Profit reports give stocks boost
NEW YORK — The engines driving the stock market were more tepid than turbocharged Thursday, but they were enough to help stocks rise for a fifth straight day.
The three major stock indexes all closed higher as good news on the job market and healthy earnings from name-brand companies like Royal Caribbean and Harley-Davidson encouraged investors.
The Standard & Poor's 500 has risen every day since Friday, a record not matched since early March.
The forces driving the gains, however, were tenuous, market watchers said. Hiring remains sluggish, even with the drop in unemployment claims last week. The S&P's five-day winning streak is hardly a blockbuster: on Wednesday it rose just .01 point. And while companies are turning in profits that are beating the estimates of financial analysts, many are missing revenue forecasts.
Some investors think the stock market's most recent gains have more to do with the belief that central banks around the world, including the Federal Reserve, will continue to keep interest rates low and buy bonds to encourage borrowing and spending.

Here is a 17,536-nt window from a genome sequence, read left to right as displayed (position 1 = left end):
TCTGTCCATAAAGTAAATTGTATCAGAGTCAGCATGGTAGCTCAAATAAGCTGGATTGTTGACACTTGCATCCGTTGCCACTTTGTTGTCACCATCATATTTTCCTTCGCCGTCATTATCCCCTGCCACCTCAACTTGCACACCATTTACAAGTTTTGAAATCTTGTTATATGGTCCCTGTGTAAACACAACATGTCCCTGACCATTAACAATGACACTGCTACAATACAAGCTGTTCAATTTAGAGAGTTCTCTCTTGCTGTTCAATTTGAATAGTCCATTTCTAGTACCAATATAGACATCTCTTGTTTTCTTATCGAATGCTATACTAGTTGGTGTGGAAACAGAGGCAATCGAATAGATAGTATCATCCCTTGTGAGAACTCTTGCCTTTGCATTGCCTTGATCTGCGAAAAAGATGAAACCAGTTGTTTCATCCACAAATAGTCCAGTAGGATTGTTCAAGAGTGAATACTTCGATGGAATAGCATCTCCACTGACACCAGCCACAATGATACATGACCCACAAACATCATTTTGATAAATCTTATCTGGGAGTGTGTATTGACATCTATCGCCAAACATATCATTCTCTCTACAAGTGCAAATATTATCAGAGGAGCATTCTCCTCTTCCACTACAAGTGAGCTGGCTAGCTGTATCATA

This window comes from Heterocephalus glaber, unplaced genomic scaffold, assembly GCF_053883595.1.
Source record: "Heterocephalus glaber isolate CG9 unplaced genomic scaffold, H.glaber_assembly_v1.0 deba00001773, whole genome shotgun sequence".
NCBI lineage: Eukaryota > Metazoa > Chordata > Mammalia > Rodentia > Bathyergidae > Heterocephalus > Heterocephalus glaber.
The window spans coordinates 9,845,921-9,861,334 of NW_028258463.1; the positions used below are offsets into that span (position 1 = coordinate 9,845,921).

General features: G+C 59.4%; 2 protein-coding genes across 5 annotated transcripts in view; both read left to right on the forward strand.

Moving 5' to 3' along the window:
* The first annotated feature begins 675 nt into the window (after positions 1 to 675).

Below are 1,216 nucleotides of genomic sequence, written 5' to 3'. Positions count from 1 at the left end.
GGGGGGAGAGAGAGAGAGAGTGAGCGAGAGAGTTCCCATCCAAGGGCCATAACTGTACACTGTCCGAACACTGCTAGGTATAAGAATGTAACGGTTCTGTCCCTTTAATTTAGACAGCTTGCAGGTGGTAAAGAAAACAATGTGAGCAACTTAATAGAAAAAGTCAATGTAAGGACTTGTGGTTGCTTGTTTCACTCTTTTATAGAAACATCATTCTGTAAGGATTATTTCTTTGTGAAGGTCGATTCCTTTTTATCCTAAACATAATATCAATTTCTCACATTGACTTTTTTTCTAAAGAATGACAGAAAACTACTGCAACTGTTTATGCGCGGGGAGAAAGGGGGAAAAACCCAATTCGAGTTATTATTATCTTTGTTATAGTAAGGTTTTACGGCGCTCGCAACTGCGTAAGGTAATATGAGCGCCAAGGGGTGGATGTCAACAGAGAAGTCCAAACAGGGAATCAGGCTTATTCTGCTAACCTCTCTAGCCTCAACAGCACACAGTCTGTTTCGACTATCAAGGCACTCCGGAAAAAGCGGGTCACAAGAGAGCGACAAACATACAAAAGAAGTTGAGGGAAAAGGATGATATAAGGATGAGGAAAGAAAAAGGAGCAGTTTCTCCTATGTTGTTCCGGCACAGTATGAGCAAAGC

“Some of the earnings were OK, but it's more just stimulus, stimulus, stimulus,” said Scott Freeze, president of Street One Financial in Huntingdon Valley, Pa. “As long as the world wants to print (money) ... the fears of a global slowdown are going to be muted.”
Joe Heider, principal at Rehmann Group outside Cleveland, thought stocks were up mostly because investors can't think of anywhere else to put their money, given record-low interest rates.
Heider said he thought the latest report on jobless claims was consistent with a “plodding” recovery: “Not booming, not exciting, but we just keep marching forward.”
Weekly applications for unemployment benefits fell 16,000 to 339,000, the second-lowest level in more than five years, according to the Labor Department.
The good news for the job market follows a series of setbacks.
In March, employers added only 88,000 jobs, down from an average of 220,000 for the previous four months. The unemployment rate fell to 7.6 percent from 7.7 percent, but only because more people stopped looking for jobs.